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tobacco

“Bowing to a forceful majority of opinion, the [Westminster, Mass.] Board of Health has killed its proposed ban on tobacco sales.” [Fitchburg Sentinel and Enterprise, AP ("This is a free country?" sign), Chris Snowdon ("The anti-smokers of Westminster... had to demand prohibition before the townspeople finally realized that they were dealing with prohibitionists"), earlier]

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Townspeople came out loudly and in force to oppose the proposed Westminster, Mass. ban on all tobacco sales, and that has thrown advocates back a bit [New York Times, MassLive, earlier]:

“They’re just taking away everyday freedoms, little by little,” said Nate Johnson, 32, an egg farmer who also works in an auto body shop, as he stood outside the store last week. “This isn’t about tobacco, it’s about control,” he said.

Right he is. And despite the Times reporter’s lifted eyebrow at the notion that “outside groups” are encouraging town officials to go forward with the ban, it’s worth asking how Westminster, Mass., population 7,400, came to have its very own “tobacco control officer.” Do you imagine the townspeople decided to create such a position with local tax funds? If so, read on.

WestminsterSealFor well over a decade the Massachusetts Municipal Association has run something called the Tobacco Control Technical Assistance Program, assisted by grant money from the state Department of Public Health. It does things like campaign for town-by-town hikes in the tobacco purchase age to 21, and town-by-town bans on tobacco sales in drug stores. It will surprise few that it has been in the thick of the Westminster situation.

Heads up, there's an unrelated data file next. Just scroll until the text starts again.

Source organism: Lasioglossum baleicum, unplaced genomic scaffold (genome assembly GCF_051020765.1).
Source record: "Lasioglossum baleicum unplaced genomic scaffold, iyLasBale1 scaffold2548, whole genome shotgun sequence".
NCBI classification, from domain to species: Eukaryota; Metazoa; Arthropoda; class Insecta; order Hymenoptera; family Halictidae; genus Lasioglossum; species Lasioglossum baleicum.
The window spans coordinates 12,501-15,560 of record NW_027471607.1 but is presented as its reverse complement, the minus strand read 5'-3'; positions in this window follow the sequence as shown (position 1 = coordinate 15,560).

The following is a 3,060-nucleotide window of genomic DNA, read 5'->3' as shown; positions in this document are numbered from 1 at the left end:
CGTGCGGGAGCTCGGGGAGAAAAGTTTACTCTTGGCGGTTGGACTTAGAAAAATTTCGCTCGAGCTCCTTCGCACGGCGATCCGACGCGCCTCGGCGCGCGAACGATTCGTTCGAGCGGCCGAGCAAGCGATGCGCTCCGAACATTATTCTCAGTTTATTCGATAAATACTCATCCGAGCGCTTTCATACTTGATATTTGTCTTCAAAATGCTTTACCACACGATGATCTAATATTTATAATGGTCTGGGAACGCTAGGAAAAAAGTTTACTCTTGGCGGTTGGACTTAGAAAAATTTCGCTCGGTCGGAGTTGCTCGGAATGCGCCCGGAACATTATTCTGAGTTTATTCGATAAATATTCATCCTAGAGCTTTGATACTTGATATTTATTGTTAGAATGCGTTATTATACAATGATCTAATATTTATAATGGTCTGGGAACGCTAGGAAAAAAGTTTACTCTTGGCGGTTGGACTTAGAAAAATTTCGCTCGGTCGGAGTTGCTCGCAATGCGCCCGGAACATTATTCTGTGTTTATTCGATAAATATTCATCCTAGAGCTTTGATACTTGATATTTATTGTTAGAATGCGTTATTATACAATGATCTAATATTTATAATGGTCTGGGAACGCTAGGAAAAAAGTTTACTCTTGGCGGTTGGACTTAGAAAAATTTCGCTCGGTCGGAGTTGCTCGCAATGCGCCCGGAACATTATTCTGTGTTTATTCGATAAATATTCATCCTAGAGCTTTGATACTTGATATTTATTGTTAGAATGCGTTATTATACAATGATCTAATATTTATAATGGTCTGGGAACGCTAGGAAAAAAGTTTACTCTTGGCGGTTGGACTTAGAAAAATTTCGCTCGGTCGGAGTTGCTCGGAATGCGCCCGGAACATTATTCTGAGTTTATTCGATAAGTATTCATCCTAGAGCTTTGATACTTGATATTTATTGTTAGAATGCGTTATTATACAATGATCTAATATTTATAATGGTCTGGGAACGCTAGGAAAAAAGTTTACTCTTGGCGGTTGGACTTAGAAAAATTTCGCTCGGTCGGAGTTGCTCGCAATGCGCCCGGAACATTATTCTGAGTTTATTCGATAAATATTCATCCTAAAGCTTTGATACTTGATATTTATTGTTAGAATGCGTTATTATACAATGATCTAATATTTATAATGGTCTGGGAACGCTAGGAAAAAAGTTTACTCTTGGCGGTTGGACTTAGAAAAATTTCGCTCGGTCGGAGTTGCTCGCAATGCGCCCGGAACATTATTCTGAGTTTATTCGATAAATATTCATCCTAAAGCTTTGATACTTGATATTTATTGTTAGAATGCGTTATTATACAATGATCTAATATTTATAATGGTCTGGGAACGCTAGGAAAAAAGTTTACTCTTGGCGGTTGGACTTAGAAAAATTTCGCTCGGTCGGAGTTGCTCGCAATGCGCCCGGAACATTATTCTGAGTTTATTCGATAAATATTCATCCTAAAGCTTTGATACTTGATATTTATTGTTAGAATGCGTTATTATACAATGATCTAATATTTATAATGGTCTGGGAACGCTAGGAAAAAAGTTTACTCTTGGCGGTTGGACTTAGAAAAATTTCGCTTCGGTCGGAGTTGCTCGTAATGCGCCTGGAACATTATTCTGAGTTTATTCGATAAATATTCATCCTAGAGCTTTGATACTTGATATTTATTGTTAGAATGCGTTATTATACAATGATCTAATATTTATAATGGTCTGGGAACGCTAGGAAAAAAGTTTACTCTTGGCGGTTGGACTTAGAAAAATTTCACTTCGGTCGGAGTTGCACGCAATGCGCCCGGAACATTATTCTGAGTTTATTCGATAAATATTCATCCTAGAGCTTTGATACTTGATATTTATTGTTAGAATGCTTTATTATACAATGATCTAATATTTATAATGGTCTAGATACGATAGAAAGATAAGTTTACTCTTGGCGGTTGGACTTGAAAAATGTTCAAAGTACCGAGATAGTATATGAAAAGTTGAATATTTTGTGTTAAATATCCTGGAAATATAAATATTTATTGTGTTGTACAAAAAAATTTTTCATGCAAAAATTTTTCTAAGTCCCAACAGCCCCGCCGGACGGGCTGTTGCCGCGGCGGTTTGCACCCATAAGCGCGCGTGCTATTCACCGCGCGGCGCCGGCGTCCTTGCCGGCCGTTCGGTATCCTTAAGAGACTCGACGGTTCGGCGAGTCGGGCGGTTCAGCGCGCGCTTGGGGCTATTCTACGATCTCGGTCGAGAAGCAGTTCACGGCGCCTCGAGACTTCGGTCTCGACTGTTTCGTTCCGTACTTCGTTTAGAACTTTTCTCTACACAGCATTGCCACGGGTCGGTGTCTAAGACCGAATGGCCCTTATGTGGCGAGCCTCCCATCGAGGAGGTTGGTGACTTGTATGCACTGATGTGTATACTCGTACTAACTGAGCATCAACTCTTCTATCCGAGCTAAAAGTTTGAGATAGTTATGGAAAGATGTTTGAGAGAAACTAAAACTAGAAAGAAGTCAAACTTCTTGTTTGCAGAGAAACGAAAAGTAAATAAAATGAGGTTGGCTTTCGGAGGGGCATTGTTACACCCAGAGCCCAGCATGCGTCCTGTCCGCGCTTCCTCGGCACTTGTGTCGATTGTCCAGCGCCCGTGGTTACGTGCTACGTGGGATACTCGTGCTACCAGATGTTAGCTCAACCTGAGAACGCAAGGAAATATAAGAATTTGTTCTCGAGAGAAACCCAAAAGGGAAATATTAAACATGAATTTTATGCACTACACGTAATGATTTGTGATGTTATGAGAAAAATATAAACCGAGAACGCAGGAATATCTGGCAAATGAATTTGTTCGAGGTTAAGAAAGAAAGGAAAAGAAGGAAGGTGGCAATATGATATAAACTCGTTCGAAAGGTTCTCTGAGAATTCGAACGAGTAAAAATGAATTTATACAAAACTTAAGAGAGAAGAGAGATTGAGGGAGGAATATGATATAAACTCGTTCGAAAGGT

This article, written for a friendly audience of public health advocates, frankly describes how the MMA project, with assistance from nonprofit and university groups as well as the state of Massachusetts, worked to break down the reluctance of town health boards to venture into restrictions on tobacco sales (scroll to “Roles of the Massachusetts Tobacco Control Program, Local Boards of Health, and Tobacco Control Advocates”);

Local boards were enticed into hiring tobacco control staff by the DPH’s tobacco control grants. As a participant in the process explained, “[L]ocal boards of health looked at it as ‘oh, it’s a grant. Let’s apply for this grant. So now, what do we have to do, now that we’ve got it?’” … The grants dictated that local boards use those community members they had hired as their staff to assist them in enacting and enforcing tobacco control regulations…

The staff paid for with money from outside the town seem to have seen their job as, in part, lobbying the local officials: “We’ve had to work on each individual board [of health] member to get them to come around,” said one.

The account continues with many revealing details of how the outside advisers managed to orchestrate public hearings to minimize critics’ voice, deflect challenges with “we’ll take that under advisement” rather than actual answers, and in the case of particularly intense opposition, “back off for a couple of months” before returning. “Grant-funded regulatory advocates were able to counter all of [opponents'] arguments and tactics.”

In other words, an extra reason for the townspeople of Westminster to be angry is that they have been paying to lobby themselves. And it’s worth knowing exactly how the game plan works, because similar ones have been rolled out to localities in various states not only on “tobacco control” but on “food policy,” environmental bans and other topics. Grass roots? If so, most carefully cultivated in high places.

Update Nov. 21: board drops plan in face of overwhelming public opposition.

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Like other high Florida awards in tobacco cases, this one, to 61-year-old Richard Boatright of Bartow, grows out of the unique framework of the Engle litigation, which did not succeed as a stand-alone case but laid the groundwork for later payouts. [AP/WFTV]